Information Systems and Computer Applications CLEP

Discussion in 'CLEP, DANTES, and Other Exams for Credit' started by MISin08, Jul 3, 2009.

  1. MISin08

    MISin08 New Member

    I scored a 75 on this exam about a year ago, with minimal study. I scored highly on the CLEP practice test, so only prepared by going through InstantCert once, reviewing the feedback thread there and reviewing some areas I knew I was weak on using Computer Science Made Simple, from the public library, and a computer textbook website. Total study time probably 8 hours.

    I've been working with computers at various jobs and as a hobbyist for almost 20 years. Naturally my greatest difficulty was with questions relating to things I haven’t worked with. I probably had 10 questions I struggled with, three of those I finally had to give up and guess. Another 20 or so I marked for review, just to be certain. Some questions are kind of hair-splitty, and easy to over-think.

    Three questions on psuedocode were unfamiliar (at the time), and a few on system design would have benefited from more time with a book(I've taken the class since), since in real life none of the options 'are FALSE'. I don’t use EDI, so I would have been smart to learn a little more detail on that, and at one point it would have been beneficial to know more about token-ring, but where I come from that's like asking whether you braid the buggy-whip handles to the left or to the right, so…I'm happy with the score.

    This exam goes a little 'beyond the basics' and probably corresponds to 2nd-year IS course for business people and others who may be taking more computer classes. Based on the exam outlines, this is probably harder than the DSST Intro to Computing. The "Applications" in the exam title refers to applications of computers, not 'software applications', which accounts for the questions about information needs of managers -- some students exporess confusion that these topics appear on the test. That said, it's definitely do-able, though I would recommend additional study if you're new to computers.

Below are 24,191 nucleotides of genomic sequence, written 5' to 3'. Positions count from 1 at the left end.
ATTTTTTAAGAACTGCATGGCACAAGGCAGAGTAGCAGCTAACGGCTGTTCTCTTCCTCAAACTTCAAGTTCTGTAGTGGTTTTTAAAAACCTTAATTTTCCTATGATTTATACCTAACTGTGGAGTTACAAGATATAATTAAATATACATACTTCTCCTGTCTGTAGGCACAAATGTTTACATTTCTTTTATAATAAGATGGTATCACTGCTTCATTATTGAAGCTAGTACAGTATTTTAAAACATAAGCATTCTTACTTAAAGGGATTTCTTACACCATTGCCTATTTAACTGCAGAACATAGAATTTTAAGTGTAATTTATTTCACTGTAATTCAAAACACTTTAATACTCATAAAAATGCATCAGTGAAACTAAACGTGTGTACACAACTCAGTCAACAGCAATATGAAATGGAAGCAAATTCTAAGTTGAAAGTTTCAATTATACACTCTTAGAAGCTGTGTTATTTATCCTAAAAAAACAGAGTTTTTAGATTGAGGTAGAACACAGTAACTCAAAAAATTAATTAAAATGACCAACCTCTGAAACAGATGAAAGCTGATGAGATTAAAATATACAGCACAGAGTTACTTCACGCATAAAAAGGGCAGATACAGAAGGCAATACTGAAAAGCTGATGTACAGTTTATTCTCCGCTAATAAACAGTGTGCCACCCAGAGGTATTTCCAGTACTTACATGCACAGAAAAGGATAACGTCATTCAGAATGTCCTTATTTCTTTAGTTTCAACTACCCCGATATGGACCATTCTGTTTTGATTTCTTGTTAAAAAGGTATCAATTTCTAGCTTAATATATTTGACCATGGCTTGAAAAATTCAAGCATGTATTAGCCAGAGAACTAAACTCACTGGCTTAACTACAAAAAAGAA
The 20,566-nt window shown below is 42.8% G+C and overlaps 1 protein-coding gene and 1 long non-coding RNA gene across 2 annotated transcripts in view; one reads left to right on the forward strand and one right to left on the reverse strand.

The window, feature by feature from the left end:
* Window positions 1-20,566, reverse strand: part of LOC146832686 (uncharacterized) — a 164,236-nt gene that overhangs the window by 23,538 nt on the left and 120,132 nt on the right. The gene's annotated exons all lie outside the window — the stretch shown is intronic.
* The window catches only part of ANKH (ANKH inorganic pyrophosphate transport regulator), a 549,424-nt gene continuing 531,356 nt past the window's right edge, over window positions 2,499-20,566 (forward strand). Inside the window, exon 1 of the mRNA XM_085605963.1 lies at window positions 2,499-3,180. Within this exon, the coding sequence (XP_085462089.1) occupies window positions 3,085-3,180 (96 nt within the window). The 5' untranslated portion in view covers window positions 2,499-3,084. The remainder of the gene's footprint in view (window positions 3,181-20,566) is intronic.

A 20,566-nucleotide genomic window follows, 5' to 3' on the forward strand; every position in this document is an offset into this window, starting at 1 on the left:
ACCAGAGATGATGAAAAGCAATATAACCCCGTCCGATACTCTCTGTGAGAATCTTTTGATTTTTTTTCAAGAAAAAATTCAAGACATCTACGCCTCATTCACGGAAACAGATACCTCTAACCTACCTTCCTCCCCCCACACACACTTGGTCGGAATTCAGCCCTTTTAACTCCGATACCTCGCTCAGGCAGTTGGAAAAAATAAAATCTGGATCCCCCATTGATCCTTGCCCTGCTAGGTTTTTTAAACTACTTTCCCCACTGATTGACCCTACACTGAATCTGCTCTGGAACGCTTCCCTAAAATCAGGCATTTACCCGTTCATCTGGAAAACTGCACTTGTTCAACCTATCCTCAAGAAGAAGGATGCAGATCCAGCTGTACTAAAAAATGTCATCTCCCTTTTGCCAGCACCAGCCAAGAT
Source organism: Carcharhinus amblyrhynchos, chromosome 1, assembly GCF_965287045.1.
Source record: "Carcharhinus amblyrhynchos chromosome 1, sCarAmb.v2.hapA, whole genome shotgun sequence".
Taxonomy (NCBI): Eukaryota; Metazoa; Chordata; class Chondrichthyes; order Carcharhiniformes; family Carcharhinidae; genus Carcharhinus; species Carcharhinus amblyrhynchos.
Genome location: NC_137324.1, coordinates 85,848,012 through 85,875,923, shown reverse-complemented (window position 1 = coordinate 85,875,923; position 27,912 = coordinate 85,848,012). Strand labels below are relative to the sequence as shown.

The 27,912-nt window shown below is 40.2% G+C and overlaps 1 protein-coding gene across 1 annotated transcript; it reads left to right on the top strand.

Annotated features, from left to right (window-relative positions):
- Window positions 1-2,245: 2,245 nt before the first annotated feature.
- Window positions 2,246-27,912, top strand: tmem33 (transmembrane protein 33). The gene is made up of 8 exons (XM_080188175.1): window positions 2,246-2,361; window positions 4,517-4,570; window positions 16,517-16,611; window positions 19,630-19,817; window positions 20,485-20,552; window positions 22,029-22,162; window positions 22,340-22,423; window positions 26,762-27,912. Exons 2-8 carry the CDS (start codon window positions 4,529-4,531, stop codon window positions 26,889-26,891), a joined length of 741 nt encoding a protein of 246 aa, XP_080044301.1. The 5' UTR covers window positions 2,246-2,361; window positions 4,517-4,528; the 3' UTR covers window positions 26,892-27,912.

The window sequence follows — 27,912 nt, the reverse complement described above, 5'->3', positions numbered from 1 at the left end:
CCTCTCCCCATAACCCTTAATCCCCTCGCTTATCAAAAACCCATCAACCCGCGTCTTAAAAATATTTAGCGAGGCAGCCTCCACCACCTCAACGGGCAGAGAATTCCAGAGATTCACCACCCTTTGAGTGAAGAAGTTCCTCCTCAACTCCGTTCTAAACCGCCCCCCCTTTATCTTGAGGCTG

2. sando

    sando New Member


    I just took this test yesterday. I also got a 75 and I've been in the software business for 30 years as software engineer and architect. You hit the nail on the head when you said in real life none of the options are false. There were several questions where I could justify multiple answers when they wanted only one or a combination. In those cases I had to guess what they would ask of a first year college student.

    Also, some of the stuff on there is very 'old school'. I don't know if anyone talks about Systems Analysts. So someone who has only been in the business for 5 years is going to have to at least browse a textbook.

    I read the "Finish College Fast" prep the night before. If you aren't already in the business that prep guide won't help and if you are already in the business you don't need it.

    Obviously I can't give specifics, but I was surprised to find questions about spreadsheets on there. Actually the questions covered all sorts of things - very broad based.
    Last edited by a moderator: Mar 12, 2018
  3. PonyGirl93

    PonyGirl93 Member

    Would you recommend using the textbook you mentioned to study? My mom is a web-designer/ex-computer programmer, so I can go to her for help when I need it, but I'm quite unfamiliar with programming. Everything else should be easy for me. REA doesn't have a study guide for this one, and I'm a little leery of buying a guide I know nothing about. I'd rather just get a textbook from the library. Anyone know of a good one for this test?

    And why does practically no one take this test? :\
  4. MISin08

    MISin08 New Member

    Hi, Pony --

    How much do you already know and how highly do you want/need to score on the test? If you're starting with strong computer background, the 'made simple' book will fill in the gaps. If you're a little more new, there are several intro texts around and if your library has a recent edition of any of them, that will help you.